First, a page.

• But isn’t this also by extension a problem caused by policies of “Zero Tolerance”

    Southwark Council – Examples of Zero Tolerance

    The council is determined to maintain a zero
    approach towards behaviour that impacts negatively on people or the environment.

    (my emphasis)

    Now admittedly, the point highlighted related to Southwalk’s Council Tenants – I couldn’t find their opinion on licensed resellers, but doubt it is any more liberal.

    This is the problem with giving power to council jobsworth’s, they can’t target the real problems (like the Roma in Northern towns) as they can’t deal with ethnic minorities who are quite happy to punch first and ask questions later, so inevitably the rules end up being applied to existing (and generally accepted) social norms of the majority of the population who are doing nobody any harm, but just fancy a pint in the sunshine of a summer evening.

    As per usual with Zero Tolerance policies or absolute offences, there is no capacity for common sense or independent thought on behalf of the policing officers (be they coppers or council officials), thus they exhibit none.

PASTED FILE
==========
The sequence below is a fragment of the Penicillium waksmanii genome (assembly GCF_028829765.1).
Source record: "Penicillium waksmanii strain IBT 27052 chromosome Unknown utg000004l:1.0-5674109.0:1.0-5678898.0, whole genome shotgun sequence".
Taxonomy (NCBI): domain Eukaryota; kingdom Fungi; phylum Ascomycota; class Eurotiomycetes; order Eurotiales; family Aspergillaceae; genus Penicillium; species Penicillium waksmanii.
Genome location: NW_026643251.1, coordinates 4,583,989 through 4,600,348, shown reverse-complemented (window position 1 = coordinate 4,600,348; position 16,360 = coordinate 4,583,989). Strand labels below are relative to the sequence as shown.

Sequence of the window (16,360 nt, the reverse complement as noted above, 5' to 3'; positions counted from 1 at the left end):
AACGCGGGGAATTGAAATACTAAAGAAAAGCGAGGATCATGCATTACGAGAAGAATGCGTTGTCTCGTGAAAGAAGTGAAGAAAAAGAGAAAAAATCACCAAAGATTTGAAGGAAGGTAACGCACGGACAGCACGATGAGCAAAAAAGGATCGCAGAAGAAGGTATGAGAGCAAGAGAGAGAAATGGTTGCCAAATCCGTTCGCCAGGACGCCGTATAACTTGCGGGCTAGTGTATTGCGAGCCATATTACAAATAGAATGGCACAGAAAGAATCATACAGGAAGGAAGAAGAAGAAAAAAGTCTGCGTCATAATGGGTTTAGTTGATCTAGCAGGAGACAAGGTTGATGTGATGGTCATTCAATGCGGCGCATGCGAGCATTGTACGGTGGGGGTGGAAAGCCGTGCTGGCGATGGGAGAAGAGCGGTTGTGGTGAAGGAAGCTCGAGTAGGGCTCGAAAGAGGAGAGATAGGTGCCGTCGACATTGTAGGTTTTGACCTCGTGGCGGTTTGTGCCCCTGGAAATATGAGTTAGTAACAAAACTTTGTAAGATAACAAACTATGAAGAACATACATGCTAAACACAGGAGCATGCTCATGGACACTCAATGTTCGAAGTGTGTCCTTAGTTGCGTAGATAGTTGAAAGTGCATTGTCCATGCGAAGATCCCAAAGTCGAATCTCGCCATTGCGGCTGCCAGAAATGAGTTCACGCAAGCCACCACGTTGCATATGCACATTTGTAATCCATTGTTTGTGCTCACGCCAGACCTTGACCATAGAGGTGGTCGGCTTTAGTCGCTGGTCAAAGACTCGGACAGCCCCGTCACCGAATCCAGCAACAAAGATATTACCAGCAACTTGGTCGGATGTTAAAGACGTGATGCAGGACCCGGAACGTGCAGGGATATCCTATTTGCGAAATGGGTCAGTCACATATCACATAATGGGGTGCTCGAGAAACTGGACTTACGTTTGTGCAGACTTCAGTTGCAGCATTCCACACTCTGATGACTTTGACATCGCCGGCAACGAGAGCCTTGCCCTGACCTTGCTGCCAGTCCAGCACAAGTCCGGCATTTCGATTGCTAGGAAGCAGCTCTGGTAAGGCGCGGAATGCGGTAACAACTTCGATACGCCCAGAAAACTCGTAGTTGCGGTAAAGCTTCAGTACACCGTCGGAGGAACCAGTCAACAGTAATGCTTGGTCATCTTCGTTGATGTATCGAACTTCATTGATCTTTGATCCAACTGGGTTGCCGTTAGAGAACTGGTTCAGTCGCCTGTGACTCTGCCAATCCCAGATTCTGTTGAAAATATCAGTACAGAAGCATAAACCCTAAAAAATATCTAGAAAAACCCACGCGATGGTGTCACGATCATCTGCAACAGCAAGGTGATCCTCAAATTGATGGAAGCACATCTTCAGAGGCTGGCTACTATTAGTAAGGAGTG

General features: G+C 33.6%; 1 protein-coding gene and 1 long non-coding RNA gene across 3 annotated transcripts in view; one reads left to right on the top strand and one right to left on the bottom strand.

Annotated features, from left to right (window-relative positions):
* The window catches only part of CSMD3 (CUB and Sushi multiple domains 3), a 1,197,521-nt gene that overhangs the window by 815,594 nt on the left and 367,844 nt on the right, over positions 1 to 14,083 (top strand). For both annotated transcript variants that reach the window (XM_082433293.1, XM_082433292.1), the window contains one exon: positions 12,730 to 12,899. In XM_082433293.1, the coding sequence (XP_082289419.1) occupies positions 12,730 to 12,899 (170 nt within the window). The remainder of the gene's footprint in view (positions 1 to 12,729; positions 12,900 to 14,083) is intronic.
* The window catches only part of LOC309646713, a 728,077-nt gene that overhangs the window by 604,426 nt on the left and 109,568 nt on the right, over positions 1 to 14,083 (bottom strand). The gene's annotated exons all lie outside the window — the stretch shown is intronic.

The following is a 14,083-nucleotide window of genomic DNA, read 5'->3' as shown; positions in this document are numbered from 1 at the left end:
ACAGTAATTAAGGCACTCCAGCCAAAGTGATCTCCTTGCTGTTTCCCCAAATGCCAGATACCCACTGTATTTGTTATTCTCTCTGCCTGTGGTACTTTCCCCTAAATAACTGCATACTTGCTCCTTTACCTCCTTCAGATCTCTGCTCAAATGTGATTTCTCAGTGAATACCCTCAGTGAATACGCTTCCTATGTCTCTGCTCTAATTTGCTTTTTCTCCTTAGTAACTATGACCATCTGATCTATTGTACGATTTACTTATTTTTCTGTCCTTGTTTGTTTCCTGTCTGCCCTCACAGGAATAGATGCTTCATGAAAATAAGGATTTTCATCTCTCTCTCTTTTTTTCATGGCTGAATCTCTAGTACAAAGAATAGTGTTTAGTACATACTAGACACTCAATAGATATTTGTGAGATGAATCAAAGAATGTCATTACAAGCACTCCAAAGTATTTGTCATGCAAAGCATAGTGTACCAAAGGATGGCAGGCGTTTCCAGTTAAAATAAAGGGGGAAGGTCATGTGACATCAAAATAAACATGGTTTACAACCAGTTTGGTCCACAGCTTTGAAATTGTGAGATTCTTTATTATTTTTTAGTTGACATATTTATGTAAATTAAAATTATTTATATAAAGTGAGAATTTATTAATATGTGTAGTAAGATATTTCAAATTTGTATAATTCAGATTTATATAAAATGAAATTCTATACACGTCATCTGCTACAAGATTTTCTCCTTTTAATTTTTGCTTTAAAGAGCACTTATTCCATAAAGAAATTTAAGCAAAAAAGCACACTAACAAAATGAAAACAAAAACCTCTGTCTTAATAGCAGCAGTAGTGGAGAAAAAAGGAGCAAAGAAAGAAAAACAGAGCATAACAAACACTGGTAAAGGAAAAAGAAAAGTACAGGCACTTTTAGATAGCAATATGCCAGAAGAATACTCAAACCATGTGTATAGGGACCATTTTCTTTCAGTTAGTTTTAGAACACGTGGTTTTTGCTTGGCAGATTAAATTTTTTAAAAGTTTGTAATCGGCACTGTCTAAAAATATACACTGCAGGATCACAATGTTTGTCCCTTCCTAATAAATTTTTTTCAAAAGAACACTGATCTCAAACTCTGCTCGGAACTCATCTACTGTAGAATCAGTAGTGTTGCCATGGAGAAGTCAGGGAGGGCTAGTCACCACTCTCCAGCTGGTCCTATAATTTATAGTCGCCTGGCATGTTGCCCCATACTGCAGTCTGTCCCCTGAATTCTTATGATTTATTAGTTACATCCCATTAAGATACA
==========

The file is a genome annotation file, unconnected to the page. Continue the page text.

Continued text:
It is at times like these that one of my favourite quotes must be deployed, I fear it is the only way…

    Of all tyrannies, a tyranny sincerely exercised for the good of its victims may be the most oppressive. It would be better to live under robber barons than under omnipotent moral busybodies.

    The robber baron’s cruelty may sometimes sleep, his cupidity may at some point be satiated; but those who torment us for our own good will torment us without end for they do so with the approval of their own conscience.

    They may be more likely to go to Heaven yet at the same time likelier to make a Hell of earth. This very kindness stings with intolerable insult. To be “cured” against one’s will and cured of states which we may not regard as disease is to be put on a level of those who have not yet reached the age of reason or those who never will; to be classed with infants, imbeciles, and domestic animals.

    ― C.S. Lewis, God in the Dock: Essays on Theology (Making of Modern Theology)

  • John K

    Once you know the Russian for “council” is “soviet” it all begins to make sense.

  • Vulgar Madman

    Please obey? Sounds odd.

  • The Russian word for “council” is “Soviet”, but it derives from the verb “sovyet” – to advise. Or, to counsel. Both English and Russian words have the same roots, which is the verb meaning advise.

  • Sorry, noun, not verb.

  • Endivio Roquefort I

    A sad reflection on the present state of the country that invented Dwile Flonking.

  • Roue le Jour

    And are people taking their drinks outside to enjoy a quiet fag, pint in hand?

  • Michael Jennings (London)

    A pub in Greenwich used to have a sign at the door that said

    “Notice to drinkers: it is AGAINST THE LAW to take your drinks outside